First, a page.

I get that Regina, what I did is not what everyone will or should do. I do think you should "try" and get your life together before you have children though (if you are living below the poverty level and barely making it at that point). It doesn't "bother" me as they have to live their life but I do feel bad for the kids who are thrown in that type of lifestyle even though they might not know it being so young. I am married to someone who had to grow up in a household whose mother had 3 kids and no husband by the time she was 21 years old.
iVillage Member
Registered: 10-01-2010
Tue, 03-05-2013 - 4:21pm
Yes clothes are one thing that increase through the years as their tastes change and get more mature. I feel like I am constantly handing out money though and I don't think that is unusual, especially with a teenager (girl) lol. Just last night I purchased a pair of shorts and running sneakers. 2 weeks ago it was a sports sweatshirt. These are not cheap things either. Next year are school rings (STARTING at $350). Senior trip is $450 (not including spending money), etc, etc, etc.
Avatar for savcal2011
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Registered: 10-06-2010
Tue, 03-05-2013 - 4:49pm

mycherubs wrote:
Yes clothes are one thing that increase through the years as their tastes change and get more mature. I feel like I am constantly handing out money though and I don't think that is unusual, especially with a teenager (girl) lol. Just last night I purchased a pair of shorts and running sneakers. 2 weeks ago it was a sports sweatshirt. These are not cheap things either. Next year are school rings (STARTING at $350). Senior trip is $450 (not including spending money), etc, etc, etc.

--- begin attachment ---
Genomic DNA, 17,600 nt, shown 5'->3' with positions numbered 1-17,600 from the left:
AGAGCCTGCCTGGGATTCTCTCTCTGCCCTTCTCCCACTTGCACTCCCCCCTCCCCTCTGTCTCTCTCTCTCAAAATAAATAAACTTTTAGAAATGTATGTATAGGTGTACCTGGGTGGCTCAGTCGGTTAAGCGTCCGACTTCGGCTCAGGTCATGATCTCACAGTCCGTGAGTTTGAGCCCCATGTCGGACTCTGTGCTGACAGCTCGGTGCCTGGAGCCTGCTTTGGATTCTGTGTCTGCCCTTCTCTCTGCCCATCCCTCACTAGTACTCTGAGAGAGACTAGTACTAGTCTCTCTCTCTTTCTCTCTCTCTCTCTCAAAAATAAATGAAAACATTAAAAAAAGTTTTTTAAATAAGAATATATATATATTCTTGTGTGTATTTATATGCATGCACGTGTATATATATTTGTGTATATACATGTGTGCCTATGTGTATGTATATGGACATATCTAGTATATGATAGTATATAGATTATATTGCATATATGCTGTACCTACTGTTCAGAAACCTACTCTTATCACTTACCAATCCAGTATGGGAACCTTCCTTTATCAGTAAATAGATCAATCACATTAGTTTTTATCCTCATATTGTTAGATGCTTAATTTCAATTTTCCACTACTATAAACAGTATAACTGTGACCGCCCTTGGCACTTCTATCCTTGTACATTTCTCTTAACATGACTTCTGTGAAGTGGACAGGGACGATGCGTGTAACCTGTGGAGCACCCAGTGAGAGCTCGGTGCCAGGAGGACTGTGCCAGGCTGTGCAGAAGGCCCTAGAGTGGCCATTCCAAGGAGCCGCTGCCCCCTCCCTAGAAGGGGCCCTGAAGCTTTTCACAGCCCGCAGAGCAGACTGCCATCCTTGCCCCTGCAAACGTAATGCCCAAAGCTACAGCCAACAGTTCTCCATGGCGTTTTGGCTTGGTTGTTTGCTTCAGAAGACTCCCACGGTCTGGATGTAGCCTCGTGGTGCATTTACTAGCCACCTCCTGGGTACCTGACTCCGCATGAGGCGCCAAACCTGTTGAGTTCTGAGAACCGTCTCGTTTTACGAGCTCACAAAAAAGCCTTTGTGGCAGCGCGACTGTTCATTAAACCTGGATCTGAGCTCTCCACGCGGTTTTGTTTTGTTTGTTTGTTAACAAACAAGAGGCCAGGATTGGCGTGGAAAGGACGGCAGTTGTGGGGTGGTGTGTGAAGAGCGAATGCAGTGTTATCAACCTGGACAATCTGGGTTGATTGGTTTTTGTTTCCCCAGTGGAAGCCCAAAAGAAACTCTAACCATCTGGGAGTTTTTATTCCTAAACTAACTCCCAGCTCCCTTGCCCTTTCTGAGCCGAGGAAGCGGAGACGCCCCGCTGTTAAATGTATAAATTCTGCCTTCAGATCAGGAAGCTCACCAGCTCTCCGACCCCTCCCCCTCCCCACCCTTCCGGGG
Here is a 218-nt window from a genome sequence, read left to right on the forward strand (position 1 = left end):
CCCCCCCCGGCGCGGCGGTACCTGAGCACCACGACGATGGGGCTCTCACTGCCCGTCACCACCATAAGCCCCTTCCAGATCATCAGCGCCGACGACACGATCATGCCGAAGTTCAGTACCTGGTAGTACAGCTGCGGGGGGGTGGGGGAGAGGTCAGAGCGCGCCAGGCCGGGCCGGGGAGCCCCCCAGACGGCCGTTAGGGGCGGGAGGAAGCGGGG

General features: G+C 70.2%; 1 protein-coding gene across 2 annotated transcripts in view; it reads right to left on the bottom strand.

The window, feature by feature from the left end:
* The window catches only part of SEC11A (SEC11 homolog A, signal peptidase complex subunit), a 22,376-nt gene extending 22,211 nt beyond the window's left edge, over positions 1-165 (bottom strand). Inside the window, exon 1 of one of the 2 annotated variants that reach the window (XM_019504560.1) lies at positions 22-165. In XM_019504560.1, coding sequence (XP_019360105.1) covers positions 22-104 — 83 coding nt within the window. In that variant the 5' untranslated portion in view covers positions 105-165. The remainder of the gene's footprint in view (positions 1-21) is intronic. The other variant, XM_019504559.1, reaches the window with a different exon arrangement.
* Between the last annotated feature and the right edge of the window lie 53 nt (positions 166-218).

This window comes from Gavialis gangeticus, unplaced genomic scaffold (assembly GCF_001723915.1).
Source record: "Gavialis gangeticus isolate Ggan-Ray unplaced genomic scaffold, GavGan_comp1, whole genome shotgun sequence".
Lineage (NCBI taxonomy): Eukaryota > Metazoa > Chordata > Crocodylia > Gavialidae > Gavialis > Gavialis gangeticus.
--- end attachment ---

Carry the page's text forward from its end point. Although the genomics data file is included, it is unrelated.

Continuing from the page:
And almost all of that is optional or can be found less expensively.

 

"I don’t mind a banshee, that’s fine. 2 banshees? I HATE you. I actually wish bad things upon you." -- Day[9] Daily #459 P1

Avatar for savcal2011
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Registered: 10-06-2010
Tue, 03-05-2013 - 4:55pm
The Boy loves UA. He doesn't get it often, lol.

"I don’t mind a banshee, that’s fine. 2 banshees? I HATE you. I actually wish bad things upon you." -- Day[9] Daily #459 P1

iVillage Member
Registered: 10-01-2010
Tue, 03-05-2013 - 4:55pm
Yes of course it is optional Savcal but I do believe that you should be able to experience as much as you can as a child and high school.